Entrance to the main cathedral

Back on the TEMBR for a nice section along a river valley into the city of Loja

With a convenient church porch for lunchtime shade

Traditional clothing accessorised with less traditional phone and handbag

Vilcabamba – perhaps best known for the deluge of American retirees who descended on the region after a Reader’s Digest feature documented the extraordinary longevity of the town’s residents

Approaching the border the road continued relentlessly up and downhill at seemingly impossible gradients.  Feeling increasingly weary after weeks of tough riding, we kept our days short and spent afternoons lazing around in the plazas of small villages where we could usually find a cheap hostal in which to spend the night.

Another day – another colourful Ecuadorian town plaza

Wondering if Peru is just over that next climb …

La Balsa is not exactly a major border crossing – which is reflected in the road conditions

One last pinch and we’re there … the road to the border

Finally we rolled up at the tiny border post of La Balsa.  The place was buzzing by local standards, and unlike others ahead of us we didn’t need to seek out the border official, who was actually both in his office and awake when we arrived.

So now we are in Peru – where the mountains are higher and the hats even larger than we have previously encountered.  If initial experiences are anything to go by it’s going to be another cracker of a ride …..

 

Rubber side down,

Ed & Gaye

 

 

 

 

 

 

 

 

 

 

 

 

 

 

 

 

 

 

 

 

14 Comments

  1. George Mihailides

    Fantastic blog Gaye. How many KMs have you travelled so far?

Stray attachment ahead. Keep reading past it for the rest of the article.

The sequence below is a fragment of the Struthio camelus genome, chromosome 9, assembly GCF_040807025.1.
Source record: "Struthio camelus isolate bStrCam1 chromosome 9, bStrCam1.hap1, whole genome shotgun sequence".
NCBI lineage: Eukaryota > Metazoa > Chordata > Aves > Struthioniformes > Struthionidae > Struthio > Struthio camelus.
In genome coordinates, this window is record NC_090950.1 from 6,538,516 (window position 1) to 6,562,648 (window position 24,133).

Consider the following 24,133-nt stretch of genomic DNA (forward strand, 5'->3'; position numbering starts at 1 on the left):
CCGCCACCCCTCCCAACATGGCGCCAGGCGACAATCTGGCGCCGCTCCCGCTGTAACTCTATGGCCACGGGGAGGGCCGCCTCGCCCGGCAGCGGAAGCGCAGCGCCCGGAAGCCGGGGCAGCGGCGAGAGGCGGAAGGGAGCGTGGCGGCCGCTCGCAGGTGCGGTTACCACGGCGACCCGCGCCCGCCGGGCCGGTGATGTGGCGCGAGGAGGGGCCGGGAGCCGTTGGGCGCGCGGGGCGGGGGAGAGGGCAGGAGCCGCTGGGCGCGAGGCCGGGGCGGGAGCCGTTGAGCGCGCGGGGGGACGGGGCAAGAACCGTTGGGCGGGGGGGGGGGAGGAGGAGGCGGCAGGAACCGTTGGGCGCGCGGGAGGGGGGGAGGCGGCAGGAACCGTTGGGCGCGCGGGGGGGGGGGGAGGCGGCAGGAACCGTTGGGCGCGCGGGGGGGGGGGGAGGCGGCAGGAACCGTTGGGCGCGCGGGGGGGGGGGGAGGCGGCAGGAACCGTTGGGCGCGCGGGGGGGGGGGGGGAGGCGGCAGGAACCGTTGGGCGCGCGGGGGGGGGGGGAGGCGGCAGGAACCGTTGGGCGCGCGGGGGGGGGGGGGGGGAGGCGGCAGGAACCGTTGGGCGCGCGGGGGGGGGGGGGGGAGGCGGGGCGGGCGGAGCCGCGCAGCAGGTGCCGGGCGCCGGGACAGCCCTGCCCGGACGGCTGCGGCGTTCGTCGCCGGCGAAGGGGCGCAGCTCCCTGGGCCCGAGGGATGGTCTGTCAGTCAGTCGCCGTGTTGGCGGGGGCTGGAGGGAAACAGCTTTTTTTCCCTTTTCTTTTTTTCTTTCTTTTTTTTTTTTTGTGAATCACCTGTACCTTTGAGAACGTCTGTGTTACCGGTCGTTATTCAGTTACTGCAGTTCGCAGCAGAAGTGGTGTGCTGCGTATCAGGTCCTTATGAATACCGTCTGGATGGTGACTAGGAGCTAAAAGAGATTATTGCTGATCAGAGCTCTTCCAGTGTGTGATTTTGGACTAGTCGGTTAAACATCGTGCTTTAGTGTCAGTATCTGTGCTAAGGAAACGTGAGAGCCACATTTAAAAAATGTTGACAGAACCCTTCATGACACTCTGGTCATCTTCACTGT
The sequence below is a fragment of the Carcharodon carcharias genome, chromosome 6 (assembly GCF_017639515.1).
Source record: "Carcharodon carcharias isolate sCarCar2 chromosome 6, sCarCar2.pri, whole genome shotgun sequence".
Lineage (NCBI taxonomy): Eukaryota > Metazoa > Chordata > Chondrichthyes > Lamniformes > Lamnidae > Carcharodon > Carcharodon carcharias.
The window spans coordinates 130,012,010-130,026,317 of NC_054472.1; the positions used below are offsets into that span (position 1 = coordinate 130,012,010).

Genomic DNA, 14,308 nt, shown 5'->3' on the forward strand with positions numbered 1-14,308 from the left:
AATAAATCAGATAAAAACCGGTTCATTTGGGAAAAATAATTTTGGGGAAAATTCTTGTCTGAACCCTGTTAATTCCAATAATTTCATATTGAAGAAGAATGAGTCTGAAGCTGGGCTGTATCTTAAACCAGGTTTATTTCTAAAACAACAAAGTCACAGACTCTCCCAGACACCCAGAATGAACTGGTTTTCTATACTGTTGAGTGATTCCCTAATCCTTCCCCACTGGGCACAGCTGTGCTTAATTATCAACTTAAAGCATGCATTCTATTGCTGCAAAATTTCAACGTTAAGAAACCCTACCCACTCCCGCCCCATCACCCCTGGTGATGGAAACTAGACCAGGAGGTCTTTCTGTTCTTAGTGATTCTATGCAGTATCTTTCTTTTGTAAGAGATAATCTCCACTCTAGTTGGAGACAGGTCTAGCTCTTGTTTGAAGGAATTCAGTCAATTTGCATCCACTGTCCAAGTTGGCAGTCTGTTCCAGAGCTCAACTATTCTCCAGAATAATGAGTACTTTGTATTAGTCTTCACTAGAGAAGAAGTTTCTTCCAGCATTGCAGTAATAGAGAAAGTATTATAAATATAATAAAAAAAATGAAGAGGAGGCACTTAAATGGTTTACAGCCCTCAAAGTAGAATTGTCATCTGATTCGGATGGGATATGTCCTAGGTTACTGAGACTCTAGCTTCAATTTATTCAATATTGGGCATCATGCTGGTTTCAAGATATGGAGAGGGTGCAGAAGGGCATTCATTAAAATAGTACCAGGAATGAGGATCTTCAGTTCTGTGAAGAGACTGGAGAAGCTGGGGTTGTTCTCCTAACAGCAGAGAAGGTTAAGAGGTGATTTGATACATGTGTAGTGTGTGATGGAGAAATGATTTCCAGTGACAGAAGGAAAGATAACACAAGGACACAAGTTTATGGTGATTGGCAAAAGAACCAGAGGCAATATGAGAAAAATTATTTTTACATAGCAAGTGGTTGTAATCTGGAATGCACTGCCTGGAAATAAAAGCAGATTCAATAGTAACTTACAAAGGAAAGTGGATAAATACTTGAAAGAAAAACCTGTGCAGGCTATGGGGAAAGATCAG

Reply
    1. Gaye Bourke

      Thanks George. We’ve clocked up around 27,000k now, with about 10-12,000 to go to reach Ushuaia. When do you head off on the Chase to Cairns ride?

      Reply
      1. Detlev Swoboda

        I love your blog,rekindling memories.I stopped riding in Quito at the casa de ciclistas where I met Ruth, after cycling 25800 km from Recife, Brazil down the East coast to Ushuaia and North again on the West coast. You’ll love the trip down South. Stay on the carretera Austral. Happy cycling Detlev

        Reply
        1. Gaye Bourke

          Cheers Detlev – what an amazing trip you must have had! We are looking forward to the south – still so much to look forward to!

          Reply
  2. Debbie Farner

    Gaye amazing photos and even more an amazing ride. What a tough country. Love both your blogs and videos. Enjoy Peru and hope it’s not tough. Looking forward to hearing about this country. Cheers.

    Reply
    1. Gaye Bourke

      Thanks Debbie. We are a month into Peru now & loving it. Some more tough riding but just taking it as it comes … the best hats yet too!

      Reply
  3. Bob H

    Fantastic high definition photos. I can’t imagine some of those ascents and descents. How many rotors and sets of pads do you estimate you have worn out? Enjoy the descents in Peru?

    Reply
    1. Gaye Bourke

      Cheers Bob! We replaced all rotors after Ed broke both his. I think we’ve used 4-5 sets of pads each & we are heading out now to a bike shop in Huarez to look for more spares ….!

      Reply
  4. Ann

    Love the photos and account of your adventures! Enjoy Peru! Hugs, Ann

    Reply
    1. Gaye Bourke

      Thanks Annie! Peru is amazing, also kind of daunting, but we are just taking it one little piece at a time xx

      Reply
  5. Alison

    Love this blog! An entertaining read and superb photos as always. Ed the Giant – classic!

    Reply
    1. Gaye Bourke

      Thanks Al, yes it’s no problem finding Ed in a crowd these days…

      Reply
  6. Lisa

    I love reading about your adventures. Some of the towns you went through in Ecuador were places my brother lived nearly 20 years ago! I can’t believe you’ve been riding almost a year since we camped with you in Zion National Park.

    Reply
    1. Gaye Bourke

      Hi Lisa, hard to believe that Zion was almost a year ago! Still a long way to pedal & many more adventures ahead. Glad that you are enjoying the blog ?

      Reply